Lev’s Experience as a PhD Researcher in Religions and Theology

by | Feb 29, 2024 | Postgraduate research, Religions, Theology and Liberal Arts, Uncategorised | 0 comments

Lev is a 3rd year postgraduate research student completing his PhD in Religions and Theology in our School of Arts, Languages and Cultures. His decision to study at Manchester were a combination of the university’s reputation and having local friends. We interviewed him about his research experience.

He desibes his research and objectives as:

I’m challenging the scholarly consensus concerning the dating of the Gospel of Mark in the Christian bible. Most date it around AD 70, but I believe I’ve found enough evidence to place it in AD 43. This is important for biblical scholars as Mark’s gospel is the earliest canonical gospel, and if it were dated to 43 instead of 70, that would mean it was composed within 13 years of the crucifixion of Jesus – and comfortably within the lifetime of most of the eyewitnesses.”


Artwork of the Crucifixion of Christ, with two angels set against a modern skyline

Crucifixion of Christ – Manchester Catherdral


If this is so, then it stands a good chance of being more accurate than not, as the eyewitnesses would act as a control group over the contents.

What distinguishes research in Religions and Theology from other academic disciplines? 

”Theologians are concerned with the divine realm and how humanity interacts with it. Many of us (but by no means all) are people of faith who try to make sense of this interaction. Often we’re concerned with ancient texts, or contemporary issues and the interplay between divinity and humanity. I don’t think you get that in other disciplines – although there’s a lot of overlap with the Classics department.”

What qualities and skills do you believe are essential for success as a PhD researcher? 

”Great question! The single most important piece of advice I could give anyone considering a PhD is to pick a research topic that you’re obsessed with. I’ve come across too many PhD students who have a really hard time getting through it because they find it a drag.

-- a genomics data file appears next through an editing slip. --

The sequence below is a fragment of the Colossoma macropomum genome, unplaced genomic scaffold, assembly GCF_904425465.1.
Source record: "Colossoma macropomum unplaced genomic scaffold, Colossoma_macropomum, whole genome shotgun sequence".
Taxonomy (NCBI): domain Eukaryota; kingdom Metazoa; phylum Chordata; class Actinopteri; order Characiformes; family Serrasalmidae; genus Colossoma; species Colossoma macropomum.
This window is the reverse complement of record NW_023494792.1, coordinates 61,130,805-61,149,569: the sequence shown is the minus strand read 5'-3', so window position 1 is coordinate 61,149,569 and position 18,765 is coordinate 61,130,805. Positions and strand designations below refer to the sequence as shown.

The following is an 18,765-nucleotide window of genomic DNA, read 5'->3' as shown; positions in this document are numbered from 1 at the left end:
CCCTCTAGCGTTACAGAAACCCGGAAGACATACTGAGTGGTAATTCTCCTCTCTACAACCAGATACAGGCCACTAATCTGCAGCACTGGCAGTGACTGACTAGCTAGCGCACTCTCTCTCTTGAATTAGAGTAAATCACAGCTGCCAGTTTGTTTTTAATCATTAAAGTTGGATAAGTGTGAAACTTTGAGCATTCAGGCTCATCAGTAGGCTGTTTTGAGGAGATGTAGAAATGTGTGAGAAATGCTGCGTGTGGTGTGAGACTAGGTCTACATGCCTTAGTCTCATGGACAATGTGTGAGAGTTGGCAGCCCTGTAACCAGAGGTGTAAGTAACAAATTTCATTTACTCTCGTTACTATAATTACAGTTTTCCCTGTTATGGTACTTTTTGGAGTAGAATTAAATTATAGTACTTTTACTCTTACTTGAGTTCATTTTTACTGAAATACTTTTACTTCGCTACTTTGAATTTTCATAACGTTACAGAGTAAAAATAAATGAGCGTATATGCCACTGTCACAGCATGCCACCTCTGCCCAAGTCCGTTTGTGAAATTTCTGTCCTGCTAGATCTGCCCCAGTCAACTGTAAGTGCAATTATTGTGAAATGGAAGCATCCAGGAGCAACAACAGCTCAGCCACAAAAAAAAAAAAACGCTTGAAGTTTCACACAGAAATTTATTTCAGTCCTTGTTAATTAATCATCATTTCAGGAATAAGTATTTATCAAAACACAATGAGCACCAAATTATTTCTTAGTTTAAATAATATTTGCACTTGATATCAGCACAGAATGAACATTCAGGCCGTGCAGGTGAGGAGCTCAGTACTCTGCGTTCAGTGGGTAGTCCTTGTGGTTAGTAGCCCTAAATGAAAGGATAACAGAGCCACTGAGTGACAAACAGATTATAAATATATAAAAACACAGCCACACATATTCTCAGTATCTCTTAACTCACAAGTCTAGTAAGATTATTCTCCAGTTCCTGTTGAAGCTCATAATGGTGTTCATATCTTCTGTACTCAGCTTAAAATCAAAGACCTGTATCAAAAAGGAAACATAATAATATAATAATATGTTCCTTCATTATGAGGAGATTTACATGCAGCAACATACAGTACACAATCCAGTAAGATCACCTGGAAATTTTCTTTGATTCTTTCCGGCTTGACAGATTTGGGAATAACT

You want to pick something that you spend every day thinking about, where you have to force yourself to hang up the keyboard and leave your office or desk as you’ve overdone it again. It’s not unusual that I leave my office at 8 or 9pm, only to carry on when I get home. I just can’t leave it alone – I’m obsessed with my research and love every minute of it!”

Five Pages of research contents for 30 April 2025

Research Contents – Challenging the c70 of Mark’s Gospel


What does a typical week at your current research stage look like?

”I usually work on my research 6 or 7 days a week, although I have tried to take a clear day off every week with variable success. If I feel like I’m overdoing it I force myself to take some time off. I relax with a combination of seeing friends, watching TV, going to the pub, and playing computer games. I also cycle a lot – but I would say 60-70% of my waking hours are spent on my research.”

What are your aspirations for when you finish your PhD studies? 

”I would love to do a post-doc and research the dating for Q, the gospel according to the Hebrews (GHeb) and Matthew. I’ve already covered quite a bit of ground there already, and I think I have found some pretty convincing evidence to overturn the usual date of GHeb. I’m hoping I can get into Durham, but we’ll see.”